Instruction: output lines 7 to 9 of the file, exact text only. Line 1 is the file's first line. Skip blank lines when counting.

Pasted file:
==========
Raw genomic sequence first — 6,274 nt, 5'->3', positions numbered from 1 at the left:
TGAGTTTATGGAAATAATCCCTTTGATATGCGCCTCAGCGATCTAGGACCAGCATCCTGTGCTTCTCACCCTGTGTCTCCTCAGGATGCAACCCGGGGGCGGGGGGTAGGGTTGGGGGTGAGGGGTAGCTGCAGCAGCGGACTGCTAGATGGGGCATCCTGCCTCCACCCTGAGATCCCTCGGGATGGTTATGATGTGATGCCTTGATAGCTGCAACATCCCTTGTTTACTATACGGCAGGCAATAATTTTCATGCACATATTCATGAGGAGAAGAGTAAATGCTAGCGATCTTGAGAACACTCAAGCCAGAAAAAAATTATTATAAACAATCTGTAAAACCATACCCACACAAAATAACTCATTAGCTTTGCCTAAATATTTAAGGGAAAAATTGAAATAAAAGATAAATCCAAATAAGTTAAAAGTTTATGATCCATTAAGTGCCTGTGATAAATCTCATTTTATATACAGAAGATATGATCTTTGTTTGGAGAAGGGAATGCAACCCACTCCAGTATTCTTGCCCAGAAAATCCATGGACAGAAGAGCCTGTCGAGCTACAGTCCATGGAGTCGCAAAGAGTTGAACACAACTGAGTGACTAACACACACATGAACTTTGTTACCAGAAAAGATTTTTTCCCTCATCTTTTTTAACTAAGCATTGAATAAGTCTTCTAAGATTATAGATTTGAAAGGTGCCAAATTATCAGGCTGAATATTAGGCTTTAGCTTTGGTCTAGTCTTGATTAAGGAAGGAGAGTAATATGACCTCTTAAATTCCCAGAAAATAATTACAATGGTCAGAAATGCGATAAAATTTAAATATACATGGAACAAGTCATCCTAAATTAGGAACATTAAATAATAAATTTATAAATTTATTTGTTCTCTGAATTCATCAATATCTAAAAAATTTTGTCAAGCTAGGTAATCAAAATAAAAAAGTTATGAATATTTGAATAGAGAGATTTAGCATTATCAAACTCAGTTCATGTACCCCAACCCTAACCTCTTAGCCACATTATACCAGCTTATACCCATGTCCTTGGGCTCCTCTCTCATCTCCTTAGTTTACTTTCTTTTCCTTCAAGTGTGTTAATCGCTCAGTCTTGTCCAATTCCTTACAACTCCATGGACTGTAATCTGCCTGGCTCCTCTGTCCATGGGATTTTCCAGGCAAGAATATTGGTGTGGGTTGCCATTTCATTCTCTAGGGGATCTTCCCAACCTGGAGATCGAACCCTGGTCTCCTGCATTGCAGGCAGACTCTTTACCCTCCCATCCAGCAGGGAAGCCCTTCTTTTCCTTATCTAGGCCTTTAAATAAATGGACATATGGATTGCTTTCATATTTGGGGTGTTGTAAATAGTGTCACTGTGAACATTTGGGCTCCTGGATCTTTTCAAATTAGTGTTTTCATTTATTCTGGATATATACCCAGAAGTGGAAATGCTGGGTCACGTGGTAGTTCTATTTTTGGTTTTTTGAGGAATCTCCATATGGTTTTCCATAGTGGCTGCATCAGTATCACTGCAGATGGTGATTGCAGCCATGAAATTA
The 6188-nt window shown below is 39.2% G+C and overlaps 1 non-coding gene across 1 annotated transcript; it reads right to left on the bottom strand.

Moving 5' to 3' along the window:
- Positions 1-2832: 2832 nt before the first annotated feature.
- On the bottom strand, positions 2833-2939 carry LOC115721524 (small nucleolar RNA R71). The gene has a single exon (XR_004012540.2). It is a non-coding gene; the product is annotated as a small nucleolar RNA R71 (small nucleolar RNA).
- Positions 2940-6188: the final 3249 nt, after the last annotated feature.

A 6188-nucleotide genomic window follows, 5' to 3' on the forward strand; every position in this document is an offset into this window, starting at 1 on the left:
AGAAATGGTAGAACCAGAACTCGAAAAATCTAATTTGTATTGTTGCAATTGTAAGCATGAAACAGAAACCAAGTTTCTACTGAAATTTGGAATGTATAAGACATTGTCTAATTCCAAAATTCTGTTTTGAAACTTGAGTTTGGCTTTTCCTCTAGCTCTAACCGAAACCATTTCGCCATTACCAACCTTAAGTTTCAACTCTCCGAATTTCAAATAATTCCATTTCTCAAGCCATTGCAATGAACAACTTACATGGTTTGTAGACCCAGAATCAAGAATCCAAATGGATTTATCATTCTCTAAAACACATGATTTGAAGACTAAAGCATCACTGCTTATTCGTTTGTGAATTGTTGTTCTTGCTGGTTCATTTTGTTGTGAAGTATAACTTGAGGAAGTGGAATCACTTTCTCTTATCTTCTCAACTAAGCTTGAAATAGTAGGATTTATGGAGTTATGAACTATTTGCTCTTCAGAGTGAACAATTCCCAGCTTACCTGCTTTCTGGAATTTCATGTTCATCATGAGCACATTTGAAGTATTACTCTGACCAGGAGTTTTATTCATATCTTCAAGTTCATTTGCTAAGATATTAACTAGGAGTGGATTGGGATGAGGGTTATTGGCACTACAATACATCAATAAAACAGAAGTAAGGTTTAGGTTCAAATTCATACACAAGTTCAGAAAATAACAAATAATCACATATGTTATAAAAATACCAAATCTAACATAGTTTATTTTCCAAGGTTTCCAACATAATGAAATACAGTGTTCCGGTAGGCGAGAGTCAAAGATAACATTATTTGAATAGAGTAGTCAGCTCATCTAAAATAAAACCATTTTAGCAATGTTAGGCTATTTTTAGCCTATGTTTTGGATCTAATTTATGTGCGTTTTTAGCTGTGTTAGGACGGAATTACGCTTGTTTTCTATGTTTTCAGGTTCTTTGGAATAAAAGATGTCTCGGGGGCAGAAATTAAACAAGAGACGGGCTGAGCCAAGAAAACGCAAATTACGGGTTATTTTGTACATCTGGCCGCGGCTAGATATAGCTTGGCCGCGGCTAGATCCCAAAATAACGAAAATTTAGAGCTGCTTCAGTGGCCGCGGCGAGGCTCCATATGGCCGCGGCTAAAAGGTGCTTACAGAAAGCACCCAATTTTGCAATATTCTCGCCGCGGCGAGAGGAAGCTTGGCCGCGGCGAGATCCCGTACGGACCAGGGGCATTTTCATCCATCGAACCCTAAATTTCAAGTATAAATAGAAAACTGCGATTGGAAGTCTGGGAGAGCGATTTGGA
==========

- Positions 2940-6188: the final 3249 nt, after the last annotated feature.

A 6188-nucleotide genomic window follows, 5' to 3' on the forward strand; every position in this document is an offset into this window, starting at 1 on the left:
AGAAATGGTAGAACCAGAACTCGAAAAATCTAATTTGTATTGTTGCAATTGTAAGCATGAAACAGAAACCAAGTTTCTACTGAAATTTGGAATGTATAAGACATTGTCTAATTCCAAAATTCTGTTTTGAAACTTGAGTTTGGCTTTTCCTCTAGCTCTAACCGAAACCATTTCGCCATTACCAACCTTAAGTTTCAACTCTCCGAATTTCAAATAATTCCATTTCTCAAGCCATTGCAATGAACAACTTACATGGTTTGTAGACCCAGAATCAAGAATCCAAATGGATTTATCATTCTCTAAAACACATGATTTGAAGACTAAAGCATCACTGCTTATTCGTTTGTGAATTGTTGTTCTTGCTGGTTCATTTTGTTGTGAAGTATAACTTGAGGAAGTGGAATCACTTTCTCTTATCTTCTCAACTAAGCTTGAAATAGTAGGATTTATGGAGTTATGAACTATTTGCTCTTCAGAGTGAACAATTCCCAGCTTACCTGCTTTCTGGAATTTCATGTTCATCATGAGCACATTTGAAGTATTACTCTGACCAGGAGTTTTATTCATATCTTCAAGTTCATTTGCTAAGATATTAACTAGGAGTGGATTGGGATGAGGGTTATTGGCACTACAATACATCAATAAAACAGAAGTAAGGTTTAGGTTCAAATTCATACACAAGTTCAGAAAATAACAAATAATCACATATGTTATAAAAATACCAAATCTAACATAGTTTATTTTCCAAGGTTTCCAACATAATGAAATACAGTGTTCCGGTAGGCGAGAGTCAAAGATAACATTATTTGAATAGAGTAGTCAGCTCATCTAAAATAAAACCATTTTAGCAATGTTAGGCTATTTTTAGCCTATGTTTTGGATCTAATTTATGTGCGTTTTTAGCTGTGTTAGGACGGAATTACGCTTGTTTTCTATGTTTTCAGGTTCTTTGGAATAAAAGATGTCTCGGGGGCAGAAATTAAACAAGAGACGGGCTGAGCCAAGAAAACGCAAATTACGGGTTATTTTGTACATCTGGCCGCGGCTAGATATAGCTTGGCCGCGGCTAGATCCCAAAATAACGAAAATTTAGAGCTGCTTCAGTGGCCGCGGCGAGGCTCCATATGGCCGCGGCTAAAAGGTGCTTACAGAAAGCACCCAATTTTGCAATATTCTCGCCGCGGCGAGAGGAAGCTTGGCCGCGGCGAGATCCCGTACGGACCAGGGGCATTTTCATCCATCGAACCCTAAATTTCAAGTATAAATAGAAAACTGCGATTGGAAGTCTGGGAGAGCGATTTGGA